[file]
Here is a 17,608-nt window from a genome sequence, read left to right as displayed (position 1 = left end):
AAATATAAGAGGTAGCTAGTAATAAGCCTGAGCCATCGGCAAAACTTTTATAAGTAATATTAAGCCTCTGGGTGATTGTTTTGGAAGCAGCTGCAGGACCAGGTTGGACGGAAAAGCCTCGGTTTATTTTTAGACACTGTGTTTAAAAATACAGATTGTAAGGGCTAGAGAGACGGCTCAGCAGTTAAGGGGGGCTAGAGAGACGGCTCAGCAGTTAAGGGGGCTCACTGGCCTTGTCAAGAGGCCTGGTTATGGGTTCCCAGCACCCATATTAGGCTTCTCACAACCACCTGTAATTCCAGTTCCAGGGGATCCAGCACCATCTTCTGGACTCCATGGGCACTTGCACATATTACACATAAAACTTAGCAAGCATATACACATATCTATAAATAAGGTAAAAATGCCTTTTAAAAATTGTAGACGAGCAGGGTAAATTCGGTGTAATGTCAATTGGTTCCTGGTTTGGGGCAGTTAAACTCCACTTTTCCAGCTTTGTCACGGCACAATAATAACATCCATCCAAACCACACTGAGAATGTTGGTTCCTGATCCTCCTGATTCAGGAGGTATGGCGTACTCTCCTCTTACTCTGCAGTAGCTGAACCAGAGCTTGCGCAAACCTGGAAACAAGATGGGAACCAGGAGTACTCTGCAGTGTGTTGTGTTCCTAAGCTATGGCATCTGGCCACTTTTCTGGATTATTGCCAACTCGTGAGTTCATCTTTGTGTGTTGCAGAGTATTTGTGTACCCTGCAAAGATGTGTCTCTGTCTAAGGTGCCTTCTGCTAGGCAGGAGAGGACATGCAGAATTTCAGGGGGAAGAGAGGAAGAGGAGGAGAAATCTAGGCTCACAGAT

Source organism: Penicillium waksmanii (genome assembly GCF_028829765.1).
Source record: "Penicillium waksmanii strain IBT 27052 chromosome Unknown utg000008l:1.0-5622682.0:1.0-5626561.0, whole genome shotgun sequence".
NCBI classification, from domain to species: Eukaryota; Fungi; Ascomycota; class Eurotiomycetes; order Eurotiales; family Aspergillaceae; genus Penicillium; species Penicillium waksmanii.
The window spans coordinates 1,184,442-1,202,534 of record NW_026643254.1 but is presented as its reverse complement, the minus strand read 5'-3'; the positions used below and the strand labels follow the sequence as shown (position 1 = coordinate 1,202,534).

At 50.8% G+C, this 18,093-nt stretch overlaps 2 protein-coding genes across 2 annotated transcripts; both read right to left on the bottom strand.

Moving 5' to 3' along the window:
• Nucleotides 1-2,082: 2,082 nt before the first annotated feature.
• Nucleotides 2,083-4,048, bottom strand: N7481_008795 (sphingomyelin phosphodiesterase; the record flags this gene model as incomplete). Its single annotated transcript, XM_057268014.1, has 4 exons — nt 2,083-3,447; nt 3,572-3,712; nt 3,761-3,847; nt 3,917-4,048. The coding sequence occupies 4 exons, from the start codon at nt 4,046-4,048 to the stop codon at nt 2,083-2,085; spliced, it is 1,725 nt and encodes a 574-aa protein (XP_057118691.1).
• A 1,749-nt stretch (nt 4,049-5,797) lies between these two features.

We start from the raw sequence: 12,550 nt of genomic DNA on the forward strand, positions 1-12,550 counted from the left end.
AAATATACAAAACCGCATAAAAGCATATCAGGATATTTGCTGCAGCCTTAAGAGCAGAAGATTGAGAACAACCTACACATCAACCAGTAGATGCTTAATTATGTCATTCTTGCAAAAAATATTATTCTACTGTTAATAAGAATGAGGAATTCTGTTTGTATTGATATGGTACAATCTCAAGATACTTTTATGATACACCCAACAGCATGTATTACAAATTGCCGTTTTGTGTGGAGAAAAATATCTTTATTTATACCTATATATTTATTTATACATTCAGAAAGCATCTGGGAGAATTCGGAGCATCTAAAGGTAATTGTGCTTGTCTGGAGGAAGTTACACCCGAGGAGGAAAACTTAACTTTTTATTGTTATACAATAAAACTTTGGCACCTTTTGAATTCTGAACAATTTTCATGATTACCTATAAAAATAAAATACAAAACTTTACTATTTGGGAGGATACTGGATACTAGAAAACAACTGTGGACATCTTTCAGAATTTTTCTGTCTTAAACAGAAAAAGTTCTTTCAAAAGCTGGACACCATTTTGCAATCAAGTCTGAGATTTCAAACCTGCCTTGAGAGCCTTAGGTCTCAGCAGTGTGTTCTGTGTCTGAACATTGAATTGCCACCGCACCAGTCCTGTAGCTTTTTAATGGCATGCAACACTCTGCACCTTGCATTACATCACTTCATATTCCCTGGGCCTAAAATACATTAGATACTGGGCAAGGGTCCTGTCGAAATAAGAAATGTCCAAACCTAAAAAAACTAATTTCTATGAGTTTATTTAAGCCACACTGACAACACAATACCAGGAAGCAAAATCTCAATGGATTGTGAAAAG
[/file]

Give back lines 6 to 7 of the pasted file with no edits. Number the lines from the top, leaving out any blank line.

The window spans coordinates 1,184,442-1,202,534 of record NW_026643254.1 but is presented as its reverse complement, the minus strand read 5'-3'; the positions used below and the strand labels follow the sequence as shown (position 1 = coordinate 1,202,534).

At 50.8% G+C, this 18,093-nt stretch overlaps 2 protein-coding genes across 2 annotated transcripts; both read right to left on the bottom strand.